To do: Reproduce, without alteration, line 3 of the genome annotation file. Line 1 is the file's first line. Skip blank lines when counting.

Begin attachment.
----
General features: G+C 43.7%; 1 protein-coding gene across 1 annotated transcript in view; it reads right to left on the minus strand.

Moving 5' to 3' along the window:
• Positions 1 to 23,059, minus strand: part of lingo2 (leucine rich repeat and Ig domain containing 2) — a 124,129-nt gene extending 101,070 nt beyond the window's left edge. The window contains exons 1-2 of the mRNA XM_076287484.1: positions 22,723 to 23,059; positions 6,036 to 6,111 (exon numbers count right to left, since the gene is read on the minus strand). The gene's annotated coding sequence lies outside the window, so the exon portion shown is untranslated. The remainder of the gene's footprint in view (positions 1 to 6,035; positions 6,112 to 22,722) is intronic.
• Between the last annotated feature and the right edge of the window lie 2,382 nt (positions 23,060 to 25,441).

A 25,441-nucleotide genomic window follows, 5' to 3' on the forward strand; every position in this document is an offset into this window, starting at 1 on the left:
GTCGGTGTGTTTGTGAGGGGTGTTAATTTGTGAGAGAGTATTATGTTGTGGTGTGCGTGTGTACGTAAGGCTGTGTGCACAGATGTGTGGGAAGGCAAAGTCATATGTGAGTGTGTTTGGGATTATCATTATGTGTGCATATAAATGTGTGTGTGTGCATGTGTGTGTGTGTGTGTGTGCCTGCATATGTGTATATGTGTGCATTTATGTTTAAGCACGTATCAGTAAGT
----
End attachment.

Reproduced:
• Positions 1 to 23,059, minus strand: part of lingo2 (leucine rich repeat and Ig domain containing 2) — a 124,129-nt gene extending 101,070 nt beyond the window's left edge. The window contains exons 1-2 of the mRNA XM_076287484.1: positions 22,723 to 23,059; positions 6,036 to 6,111 (exon numbers count right to left, since the gene is read on the minus strand). The gene's annotated coding sequence lies outside the window, so the exon portion shown is untranslated. The remainder of the gene's footprint in view (positions 1 to 6,035; positions 6,112 to 22,722) is intronic.